Return to Onslow County during the War
by L. J. KIMBALL  
21 JANUARY 1998

          THE BATTLE OF NEW RIVER, Onslow County's most storied Civil War engagement, took place over a three-day period beginning 23 Nov. 1862 when the irrepressible Lieutenant William B. Cushing, the Union Navy's youngest and most dynamic commander, took his iron-hulled gunboat, the converted side-wheeler tug Ellis, up the New River. His mission was to capture the county seat of Jacksonville, 20 miles from the river inlet, seize any blockade runners found in the river, and destroy whatever salt works might be encountered en route.
          The seemingly fearless Cushing would acquire a reputation of almost mythical proportions during the war through his daring adventures and be characterized afterwards by Admiral David Farragut as having been "the hero of the war." This deep and unsupported penetration into the heart of Confederate-held Onslow County with his first command was typical of the endeavors undertaken by the young officer, just 20 years of age and already an implacable foe of secession. The effects of the blockade were already being felt. Blockade runners sought sanctuary from the Union cruisers in the smaller, less accessible havens such as those offered by the New River. Salt works had materialized along the inlets and sounds to produce the increasingly scarce but vital necessity, salt. These were his targets.
          His bold incursion the morning of the 23rd achieved tactical surprise. Four hours of steaming through the river's narrow channels and the destruction of an outbound schooner  along the way brought him to the city docks before the pickets posted at the inlet could make their way over the primitive road net and warn the inhabitants. A landing party was thrown ashore and the public buildings quickly occupied. After ceremoniously returning the U.S. flag to the court house and capturing two schooners, a store of clothing, numerous stand of small arms, and several contraband, he withdrew. But, the local Confederate authorities were now fully aroused.
          Two companies of Rebel horsemen from the 2nd North Carolina Cavalry were operating in the area and shadowed the gunboat's attempt to reach the inlet before dark. Cushing, impeded by the slower moving schooners and engaged by the cavalry from both banks, was forced to anchor in midstream with the coming of darkness. The Southerners took advantage of his delay to bring up a section of howitzers from the 2nd North Carolina Artillery company stationed at the Topsail Battery and constructed an ambush on the western side of the river near Snead's Ferry where the only channel would force the Ellis to within point-blank range.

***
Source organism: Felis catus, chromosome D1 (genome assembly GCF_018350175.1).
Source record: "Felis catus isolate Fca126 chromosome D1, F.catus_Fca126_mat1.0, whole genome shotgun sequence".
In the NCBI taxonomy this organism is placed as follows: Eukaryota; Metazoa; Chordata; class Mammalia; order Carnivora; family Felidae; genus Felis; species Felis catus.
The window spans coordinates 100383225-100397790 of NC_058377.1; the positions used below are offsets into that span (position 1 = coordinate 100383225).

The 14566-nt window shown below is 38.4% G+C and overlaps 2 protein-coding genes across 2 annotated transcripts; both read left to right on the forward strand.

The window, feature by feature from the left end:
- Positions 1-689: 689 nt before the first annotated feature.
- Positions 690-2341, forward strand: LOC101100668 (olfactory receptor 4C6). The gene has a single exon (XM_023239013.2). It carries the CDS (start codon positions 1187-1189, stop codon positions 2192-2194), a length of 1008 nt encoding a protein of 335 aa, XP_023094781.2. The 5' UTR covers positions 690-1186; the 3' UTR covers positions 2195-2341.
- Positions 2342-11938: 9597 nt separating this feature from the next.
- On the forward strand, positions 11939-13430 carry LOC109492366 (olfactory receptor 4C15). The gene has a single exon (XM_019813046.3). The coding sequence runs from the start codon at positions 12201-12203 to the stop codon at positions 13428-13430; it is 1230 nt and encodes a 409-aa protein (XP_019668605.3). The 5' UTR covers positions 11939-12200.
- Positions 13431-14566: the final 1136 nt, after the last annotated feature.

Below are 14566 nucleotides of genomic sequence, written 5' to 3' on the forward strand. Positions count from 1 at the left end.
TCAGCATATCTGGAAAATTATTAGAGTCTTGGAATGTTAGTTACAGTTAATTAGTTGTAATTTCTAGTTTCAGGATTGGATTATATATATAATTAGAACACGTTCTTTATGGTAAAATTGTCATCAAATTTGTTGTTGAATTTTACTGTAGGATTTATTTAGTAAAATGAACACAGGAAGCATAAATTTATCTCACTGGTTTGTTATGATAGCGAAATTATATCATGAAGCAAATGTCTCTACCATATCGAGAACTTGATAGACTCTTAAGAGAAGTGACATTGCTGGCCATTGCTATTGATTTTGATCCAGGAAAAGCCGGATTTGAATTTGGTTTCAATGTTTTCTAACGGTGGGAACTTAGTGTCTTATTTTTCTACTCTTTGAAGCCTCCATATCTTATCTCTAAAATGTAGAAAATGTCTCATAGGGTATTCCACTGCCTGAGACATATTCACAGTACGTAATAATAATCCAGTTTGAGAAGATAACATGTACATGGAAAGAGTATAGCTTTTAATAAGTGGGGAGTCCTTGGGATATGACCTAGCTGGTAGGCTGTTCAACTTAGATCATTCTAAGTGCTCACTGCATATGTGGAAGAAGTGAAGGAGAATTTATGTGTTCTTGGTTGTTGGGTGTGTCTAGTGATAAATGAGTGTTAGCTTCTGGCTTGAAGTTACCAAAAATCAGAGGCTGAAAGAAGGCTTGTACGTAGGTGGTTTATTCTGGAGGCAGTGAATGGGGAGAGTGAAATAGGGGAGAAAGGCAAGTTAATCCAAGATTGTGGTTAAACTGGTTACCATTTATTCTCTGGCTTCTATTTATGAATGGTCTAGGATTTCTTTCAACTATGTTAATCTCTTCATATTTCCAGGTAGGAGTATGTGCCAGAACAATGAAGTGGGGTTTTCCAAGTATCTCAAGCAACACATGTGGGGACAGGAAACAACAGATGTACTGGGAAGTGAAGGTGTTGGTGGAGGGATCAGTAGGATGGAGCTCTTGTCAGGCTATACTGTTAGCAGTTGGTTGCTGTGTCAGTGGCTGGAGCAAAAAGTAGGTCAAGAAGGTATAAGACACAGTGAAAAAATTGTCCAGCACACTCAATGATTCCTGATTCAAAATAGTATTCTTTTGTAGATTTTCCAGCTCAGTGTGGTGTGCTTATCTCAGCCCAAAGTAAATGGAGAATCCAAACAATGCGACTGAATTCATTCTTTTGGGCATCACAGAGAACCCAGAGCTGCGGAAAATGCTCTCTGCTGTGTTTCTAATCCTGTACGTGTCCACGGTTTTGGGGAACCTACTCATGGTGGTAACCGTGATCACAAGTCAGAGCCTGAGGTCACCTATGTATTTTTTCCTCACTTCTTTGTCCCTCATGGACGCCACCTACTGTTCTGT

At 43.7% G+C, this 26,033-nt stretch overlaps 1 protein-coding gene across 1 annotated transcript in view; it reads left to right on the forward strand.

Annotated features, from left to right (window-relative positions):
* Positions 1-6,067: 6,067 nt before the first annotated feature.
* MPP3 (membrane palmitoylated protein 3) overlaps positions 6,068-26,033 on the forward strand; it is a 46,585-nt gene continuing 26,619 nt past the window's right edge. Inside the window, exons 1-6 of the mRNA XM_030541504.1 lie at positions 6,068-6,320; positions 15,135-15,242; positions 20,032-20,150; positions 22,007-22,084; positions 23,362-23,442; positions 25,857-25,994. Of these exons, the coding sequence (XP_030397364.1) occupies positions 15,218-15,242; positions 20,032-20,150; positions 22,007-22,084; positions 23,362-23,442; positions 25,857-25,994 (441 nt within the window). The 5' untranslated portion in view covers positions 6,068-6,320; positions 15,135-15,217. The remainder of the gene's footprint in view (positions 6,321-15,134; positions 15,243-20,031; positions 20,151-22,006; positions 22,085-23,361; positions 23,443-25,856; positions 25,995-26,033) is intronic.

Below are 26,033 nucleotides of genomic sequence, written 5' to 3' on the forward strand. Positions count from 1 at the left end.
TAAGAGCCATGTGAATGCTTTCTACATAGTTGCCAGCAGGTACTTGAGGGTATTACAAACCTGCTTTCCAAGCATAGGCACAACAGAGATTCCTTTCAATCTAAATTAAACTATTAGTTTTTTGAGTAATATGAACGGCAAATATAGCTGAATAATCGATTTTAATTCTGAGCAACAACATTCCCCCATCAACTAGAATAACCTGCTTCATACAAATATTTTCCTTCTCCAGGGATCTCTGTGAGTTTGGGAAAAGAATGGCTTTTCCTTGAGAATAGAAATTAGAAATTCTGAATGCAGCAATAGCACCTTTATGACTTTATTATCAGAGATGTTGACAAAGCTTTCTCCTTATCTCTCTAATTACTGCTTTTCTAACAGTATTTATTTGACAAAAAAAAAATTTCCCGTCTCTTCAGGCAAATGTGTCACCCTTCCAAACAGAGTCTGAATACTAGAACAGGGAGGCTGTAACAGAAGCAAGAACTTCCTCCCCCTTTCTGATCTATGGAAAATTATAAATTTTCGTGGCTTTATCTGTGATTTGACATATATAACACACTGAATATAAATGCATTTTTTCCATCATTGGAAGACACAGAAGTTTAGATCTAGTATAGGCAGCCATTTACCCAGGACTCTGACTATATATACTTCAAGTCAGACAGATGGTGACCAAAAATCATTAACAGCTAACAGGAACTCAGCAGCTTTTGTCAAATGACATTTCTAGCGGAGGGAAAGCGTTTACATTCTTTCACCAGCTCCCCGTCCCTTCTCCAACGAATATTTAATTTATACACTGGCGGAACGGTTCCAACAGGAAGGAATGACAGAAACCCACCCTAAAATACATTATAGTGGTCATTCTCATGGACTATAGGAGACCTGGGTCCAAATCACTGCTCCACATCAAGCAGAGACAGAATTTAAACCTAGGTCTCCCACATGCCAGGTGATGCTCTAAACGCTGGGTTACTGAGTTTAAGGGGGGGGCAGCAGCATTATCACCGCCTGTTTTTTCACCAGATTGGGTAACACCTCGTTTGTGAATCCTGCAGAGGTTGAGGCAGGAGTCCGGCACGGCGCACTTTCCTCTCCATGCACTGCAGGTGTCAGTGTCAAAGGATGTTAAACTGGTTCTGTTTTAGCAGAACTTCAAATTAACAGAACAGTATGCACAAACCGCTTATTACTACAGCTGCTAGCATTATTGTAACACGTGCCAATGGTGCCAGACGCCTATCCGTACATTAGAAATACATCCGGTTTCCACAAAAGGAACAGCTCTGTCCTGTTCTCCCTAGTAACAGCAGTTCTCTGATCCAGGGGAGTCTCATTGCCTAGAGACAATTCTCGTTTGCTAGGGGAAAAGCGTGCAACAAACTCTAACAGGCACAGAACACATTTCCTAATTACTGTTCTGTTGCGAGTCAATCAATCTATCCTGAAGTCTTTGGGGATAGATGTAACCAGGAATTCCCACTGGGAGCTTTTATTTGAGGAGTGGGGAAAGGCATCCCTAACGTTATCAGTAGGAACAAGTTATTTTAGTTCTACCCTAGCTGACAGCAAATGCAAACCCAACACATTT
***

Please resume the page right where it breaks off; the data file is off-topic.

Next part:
On the morning of the 24th when Cushing again maneuvered toward the narrow channel leading to the inlet, the Rebels opened up on the gunboat from their concealed positions. Not yet confined to the channel, he turned away and drove the Confederates out of range with his two guns. Once assured of their withdrawal, he steered cautiously back into the channel, leaving the dispersed enemy force in his wake. Fortune, however, smiled on the Southerners. Upon exiting the channel, the Ellis missed the turn to the inlet and ran hard aground within easy range of the temporarily abandoned positions.
          All efforts failed to free the stranded gunboat. But Cushing was not ready to concede defeat. Before darkness fell again, he struck ashore with a landing party and burned a nearby salt works. Then, facing the inevitable if the next morning's tide would not lift them off the imprisoning shoal, he lightened his vessel of nonessentials and one gun and sent the schooners downstream and out of range with all but six volunteers. During the night, the Confederates, reinforced by the remainder of the artillery company, moved back into their positions overlooking the river.
          The Confederates opened fire at first light on the 25th, rapidly overwhelming the Ellis' depleted crew and single gun. Under the withering fire from shore and his gunboat now damaged  beyond the possibility of escape, Cushing set her afire and manned the remaining ship's boat to try for the awaiting schooners. The exultant Rebels attempt to pursue in boats from shore was deterred by the thunderous explosion of the ship's magazine. Their concurrent attempt to reach the inlet on horseback ahead of the fleeing Cushing failed by a matter of minutes. He was back in the safety of the Atlantic.
          Both sides claimed victory in the engagement. Cushing was rewarded with another command and went on to greater glory. His greatest fame would come in 1864 with the daring destruction of the formidable Confederate ram, the Albemarle. The Rebels were left with the burned out hulk of the Ellis  which rusted in solitude until claimed by a salvage crew in 1867. Onslow continued as a minor battleground for the remainder of the war, serving at its end as a route of march for part of the Union forces converging on General Joseph Johnston's beleaguered army.


- L.J.Kimball.  The Battle of New River. 1997.

- Ralph J. Roske and Charles Van Doren.  Lincoln's Commando: The Biography of Cdr. William B. Cushing. 1957.

- R.N. Scott, et. al., The War of the Rebellion: A Compilation of the Official Records of the Union and Confederate Armies, Ser. I, vol. 8. 1880-1901.